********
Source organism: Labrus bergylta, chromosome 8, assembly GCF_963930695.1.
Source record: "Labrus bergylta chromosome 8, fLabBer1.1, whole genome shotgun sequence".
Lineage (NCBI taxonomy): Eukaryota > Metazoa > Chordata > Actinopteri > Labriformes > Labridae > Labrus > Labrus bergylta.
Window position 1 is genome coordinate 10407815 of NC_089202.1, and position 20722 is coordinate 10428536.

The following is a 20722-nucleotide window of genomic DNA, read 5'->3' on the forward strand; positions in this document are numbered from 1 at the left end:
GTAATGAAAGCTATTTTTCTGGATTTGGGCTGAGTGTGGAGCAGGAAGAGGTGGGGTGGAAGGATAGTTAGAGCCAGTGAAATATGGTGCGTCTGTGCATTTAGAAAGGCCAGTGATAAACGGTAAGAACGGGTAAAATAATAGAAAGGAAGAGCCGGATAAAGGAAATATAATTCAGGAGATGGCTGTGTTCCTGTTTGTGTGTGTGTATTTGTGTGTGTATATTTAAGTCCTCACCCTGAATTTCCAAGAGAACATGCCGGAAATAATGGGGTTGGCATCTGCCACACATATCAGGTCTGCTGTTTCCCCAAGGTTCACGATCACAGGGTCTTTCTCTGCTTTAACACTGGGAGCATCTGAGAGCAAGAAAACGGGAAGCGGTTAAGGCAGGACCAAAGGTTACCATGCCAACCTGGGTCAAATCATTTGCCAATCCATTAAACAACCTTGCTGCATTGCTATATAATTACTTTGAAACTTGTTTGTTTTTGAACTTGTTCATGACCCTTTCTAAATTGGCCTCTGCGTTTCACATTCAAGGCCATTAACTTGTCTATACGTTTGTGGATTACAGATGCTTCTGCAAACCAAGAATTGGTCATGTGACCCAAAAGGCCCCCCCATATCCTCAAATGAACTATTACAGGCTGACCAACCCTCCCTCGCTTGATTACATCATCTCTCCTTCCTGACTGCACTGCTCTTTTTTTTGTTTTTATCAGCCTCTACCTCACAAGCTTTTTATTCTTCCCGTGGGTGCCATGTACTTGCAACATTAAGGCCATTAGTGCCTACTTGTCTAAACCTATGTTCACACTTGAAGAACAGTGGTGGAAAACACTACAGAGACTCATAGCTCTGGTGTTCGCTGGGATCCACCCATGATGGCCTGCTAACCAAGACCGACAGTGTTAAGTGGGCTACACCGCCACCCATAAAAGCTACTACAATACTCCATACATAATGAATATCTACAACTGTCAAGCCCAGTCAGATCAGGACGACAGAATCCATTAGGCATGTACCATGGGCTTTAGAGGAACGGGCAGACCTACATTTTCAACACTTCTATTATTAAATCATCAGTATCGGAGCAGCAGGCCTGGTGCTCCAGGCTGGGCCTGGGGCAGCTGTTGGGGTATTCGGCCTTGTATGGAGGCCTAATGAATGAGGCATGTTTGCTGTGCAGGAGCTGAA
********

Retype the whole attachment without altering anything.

Source organism: Labrus bergylta, chromosome 8, assembly GCF_963930695.1.
Source record: "Labrus bergylta chromosome 8, fLabBer1.1, whole genome shotgun sequence".
Lineage (NCBI taxonomy): Eukaryota > Metazoa > Chordata > Actinopteri > Labriformes > Labridae > Labrus > Labrus bergylta.
Window position 1 is genome coordinate 10407815 of NC_089202.1, and position 20722 is coordinate 10428536.

The following is a 20722-nucleotide window of genomic DNA, read 5'->3' on the forward strand; positions in this document are numbered from 1 at the left end:
GTAATGAAAGCTATTTTTCTGGATTTGGGCTGAGTGTGGAGCAGGAAGAGGTGGGGTGGAAGGATAGTTAGAGCCAGTGAAATATGGTGCGTCTGTGCATTTAGAAAGGCCAGTGATAAACGGTAAGAACGGGTAAAATAATAGAAAGGAAGAGCCGGATAAAGGAAATATAATTCAGGAGATGGCTGTGTTCCTGTTTGTGTGTGTGTATTTGTGTGTGTATATTTAAGTCCTCACCCTGAATTTCCAAGAGAACATGCCGGAAATAATGGGGTTGGCATCTGCCACACATATCAGGTCTGCTGTTTCCCCAAGGTTCACGATCACAGGGTCTTTCTCTGCTTTAACACTGGGAGCATCTGAGAGCAAGAAAACGGGAAGCGGTTAAGGCAGGACCAAAGGTTACCATGCCAACCTGGGTCAAATCATTTGCCAATCCATTAAACAACCTTGCTGCATTGCTATATAATTACTTTGAAACTTGTTTGTTTTTGAACTTGTTCATGACCCTTTCTAAATTGGCCTCTGCGTTTCACATTCAAGGCCATTAACTTGTCTATACGTTTGTGGATTACAGATGCTTCTGCAAACCAAGAATTGGTCATGTGACCCAAAAGGCCCCCCCATATCCTCAAATGAACTATTACAGGCTGACCAACCCTCCCTCGCTTGATTACATCATCTCTCCTTCCTGACTGCACTGCTCTTTTTTTTGTTTTTATCAGCCTCTACCTCACAAGCTTTTTATTCTTCCCGTGGGTGCCATGTACTTGCAACATTAAGGCCATTAGTGCCTACTTGTCTAAACCTATGTTCACACTTGAAGAACAGTGGTGGAAAACACTACAGAGACTCATAGCTCTGGTGTTCGCTGGGATCCACCCATGATGGCCTGCTAACCAAGACCGACAGTGTTAAGTGGGCTACACCGCCACCCATAAAAGCTACTACAATACTCCATACATAATGAATATCTACAACTGTCAAGCCCAGTCAGATCAGGACGACAGAATCCATTAGGCATGTACCATGGGCTTTAGAGGAACGGGCAGACCTACATTTTCAACACTTCTATTATTAAATCATCAGTATCGGAGCAGCAGGCCTGGTGCTCCAGGCTGGGCCTGGGGCAGCTGTTGGGGTATTCGGCCTTGTATGGAGGCCTAATGAATGAGGCATGTTTGCTGTGCAGGAGCTGAA